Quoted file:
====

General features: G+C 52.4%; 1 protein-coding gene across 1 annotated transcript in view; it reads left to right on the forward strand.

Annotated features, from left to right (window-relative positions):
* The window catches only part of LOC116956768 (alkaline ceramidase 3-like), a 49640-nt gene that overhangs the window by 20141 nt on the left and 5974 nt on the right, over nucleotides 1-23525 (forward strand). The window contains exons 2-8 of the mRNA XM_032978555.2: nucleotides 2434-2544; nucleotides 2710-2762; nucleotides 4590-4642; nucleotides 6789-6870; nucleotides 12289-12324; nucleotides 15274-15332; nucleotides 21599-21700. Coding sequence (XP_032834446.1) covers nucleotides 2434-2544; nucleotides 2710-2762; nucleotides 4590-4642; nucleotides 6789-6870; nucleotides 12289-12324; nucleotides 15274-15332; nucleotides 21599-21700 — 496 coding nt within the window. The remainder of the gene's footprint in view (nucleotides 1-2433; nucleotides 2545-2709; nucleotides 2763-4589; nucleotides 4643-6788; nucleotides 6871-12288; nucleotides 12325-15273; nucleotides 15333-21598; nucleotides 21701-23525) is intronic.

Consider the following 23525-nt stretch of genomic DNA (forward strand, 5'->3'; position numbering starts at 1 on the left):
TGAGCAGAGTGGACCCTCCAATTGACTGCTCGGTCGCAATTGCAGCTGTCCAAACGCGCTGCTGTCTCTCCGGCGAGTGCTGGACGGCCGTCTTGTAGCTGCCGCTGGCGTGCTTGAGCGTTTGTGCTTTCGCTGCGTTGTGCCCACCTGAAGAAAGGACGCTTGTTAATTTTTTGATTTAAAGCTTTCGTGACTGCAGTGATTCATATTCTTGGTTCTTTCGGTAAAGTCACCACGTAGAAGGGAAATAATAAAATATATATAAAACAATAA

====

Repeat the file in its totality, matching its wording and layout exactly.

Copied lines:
General features: G+C 52.4%; 1 protein-coding gene across 1 annotated transcript in view; it reads left to right on the forward strand.

Annotated features, from left to right (window-relative positions):
* The window catches only part of LOC116956768 (alkaline ceramidase 3-like), a 49640-nt gene that overhangs the window by 20141 nt on the left and 5974 nt on the right, over nucleotides 1-23525 (forward strand). The window contains exons 2-8 of the mRNA XM_032978555.2: nucleotides 2434-2544; nucleotides 2710-2762; nucleotides 4590-4642; nucleotides 6789-6870; nucleotides 12289-12324; nucleotides 15274-15332; nucleotides 21599-21700. Coding sequence (XP_032834446.1) covers nucleotides 2434-2544; nucleotides 2710-2762; nucleotides 4590-4642; nucleotides 6789-6870; nucleotides 12289-12324; nucleotides 15274-15332; nucleotides 21599-21700 — 496 coding nt within the window. The remainder of the gene's footprint in view (nucleotides 1-2433; nucleotides 2545-2709; nucleotides 2763-4589; nucleotides 4643-6788; nucleotides 6871-12288; nucleotides 12325-15273; nucleotides 15333-21598; nucleotides 21701-23525) is intronic.

Consider the following 23525-nt stretch of genomic DNA (forward strand, 5'->3'; position numbering starts at 1 on the left):
TGAGCAGAGTGGACCCTCCAATTGACTGCTCGGTCGCAATTGCAGCTGTCCAAACGCGCTGCTGTCTCTCCGGCGAGTGCTGGACGGCCGTCTTGTAGCTGCCGCTGGCGTGCTTGAGCGTTTGTGCTTTCGCTGCGTTGTGCCCACCTGAAGAAAGGACGCTTGTTAATTTTTTGATTTAAAGCTTTCGTGACTGCAGTGATTCATATTCTTGGTTCTTTCGGTAAAGTCACCACGTAGAAGGGAAATAATAAAATATATATAAAACAATAA